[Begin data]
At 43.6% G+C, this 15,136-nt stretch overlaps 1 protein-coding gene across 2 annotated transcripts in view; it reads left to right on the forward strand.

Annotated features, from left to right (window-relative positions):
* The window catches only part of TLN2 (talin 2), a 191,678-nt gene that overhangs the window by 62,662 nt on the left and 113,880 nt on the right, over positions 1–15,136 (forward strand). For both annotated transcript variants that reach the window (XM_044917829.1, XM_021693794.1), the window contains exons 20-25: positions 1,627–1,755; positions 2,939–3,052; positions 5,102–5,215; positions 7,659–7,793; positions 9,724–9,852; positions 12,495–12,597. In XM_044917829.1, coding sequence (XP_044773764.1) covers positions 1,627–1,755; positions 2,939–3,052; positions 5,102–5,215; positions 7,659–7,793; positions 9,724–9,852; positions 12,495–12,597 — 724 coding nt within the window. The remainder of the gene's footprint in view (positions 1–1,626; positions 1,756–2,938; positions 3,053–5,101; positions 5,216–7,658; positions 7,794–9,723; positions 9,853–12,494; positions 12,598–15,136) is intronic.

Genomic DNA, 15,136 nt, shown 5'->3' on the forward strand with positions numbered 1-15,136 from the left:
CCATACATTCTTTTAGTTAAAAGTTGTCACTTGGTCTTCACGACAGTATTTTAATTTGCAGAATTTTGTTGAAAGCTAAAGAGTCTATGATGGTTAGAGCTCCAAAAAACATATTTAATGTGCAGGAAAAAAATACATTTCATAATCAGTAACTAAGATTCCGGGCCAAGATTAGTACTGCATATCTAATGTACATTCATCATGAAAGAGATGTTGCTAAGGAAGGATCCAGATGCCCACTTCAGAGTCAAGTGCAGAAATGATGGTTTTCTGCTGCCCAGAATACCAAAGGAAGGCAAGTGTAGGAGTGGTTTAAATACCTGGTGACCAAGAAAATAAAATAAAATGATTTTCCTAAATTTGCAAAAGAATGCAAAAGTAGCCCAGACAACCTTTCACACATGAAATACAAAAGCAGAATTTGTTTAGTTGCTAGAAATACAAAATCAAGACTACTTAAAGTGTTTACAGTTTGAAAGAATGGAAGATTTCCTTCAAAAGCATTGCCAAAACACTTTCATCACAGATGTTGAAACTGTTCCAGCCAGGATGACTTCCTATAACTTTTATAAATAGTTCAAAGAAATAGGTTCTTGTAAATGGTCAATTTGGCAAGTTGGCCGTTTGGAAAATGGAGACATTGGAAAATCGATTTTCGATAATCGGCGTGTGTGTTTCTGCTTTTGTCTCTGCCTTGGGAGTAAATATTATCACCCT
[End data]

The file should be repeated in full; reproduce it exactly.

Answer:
At 43.6% G+C, this 15,136-nt stretch overlaps 1 protein-coding gene across 2 annotated transcripts in view; it reads left to right on the forward strand.

Annotated features, from left to right (window-relative positions):
* The window catches only part of TLN2 (talin 2), a 191,678-nt gene that overhangs the window by 62,662 nt on the left and 113,880 nt on the right, over positions 1–15,136 (forward strand). For both annotated transcript variants that reach the window (XM_044917829.1, XM_021693794.1), the window contains exons 20-25: positions 1,627–1,755; positions 2,939–3,052; positions 5,102–5,215; positions 7,659–7,793; positions 9,724–9,852; positions 12,495–12,597. In XM_044917829.1, coding sequence (XP_044773764.1) covers positions 1,627–1,755; positions 2,939–3,052; positions 5,102–5,215; positions 7,659–7,793; positions 9,724–9,852; positions 12,495–12,597 — 724 coding nt within the window. The remainder of the gene's footprint in view (positions 1–1,626; positions 1,756–2,938; positions 3,053–5,101; positions 5,216–7,658; positions 7,794–9,723; positions 9,853–12,494; positions 12,598–15,136) is intronic.

Genomic DNA, 15,136 nt, shown 5'->3' on the forward strand with positions numbered 1-15,136 from the left:
CCATACATTCTTTTAGTTAAAAGTTGTCACTTGGTCTTCACGACAGTATTTTAATTTGCAGAATTTTGTTGAAAGCTAAAGAGTCTATGATGGTTAGAGCTCCAAAAAACATATTTAATGTGCAGGAAAAAAATACATTTCATAATCAGTAACTAAGATTCCGGGCCAAGATTAGTACTGCATATCTAATGTACATTCATCATGAAAGAGATGTTGCTAAGGAAGGATCCAGATGCCCACTTCAGAGTCAAGTGCAGAAATGATGGTTTTCTGCTGCCCAGAATACCAAAGGAAGGCAAGTGTAGGAGTGGTTTAAATACCTGGTGACCAAGAAAATAAAATAAAATGATTTTCCTAAATTTGCAAAAGAATGCAAAAGTAGCCCAGACAACCTTTCACACATGAAATACAAAAGCAGAATTTGTTTAGTTGCTAGAAATACAAAATCAAGACTACTTAAAGTGTTTACAGTTTGAAAGAATGGAAGATTTCCTTCAAAAGCATTGCCAAAACACTTTCATCACAGATGTTGAAACTGTTCCAGCCAGGATGACTTCCTATAACTTTTATAAATAGTTCAAAGAAATAGGTTCTTGTAAATGGTCAATTTGGCAAGTTGGCCGTTTGGAAAATGGAGACATTGGAAAATCGATTTTCGATAATCGGCGTGTGTGTTTCTGCTTTTGTCTCTGCCTTGGGAGTAAATATTATCACCCT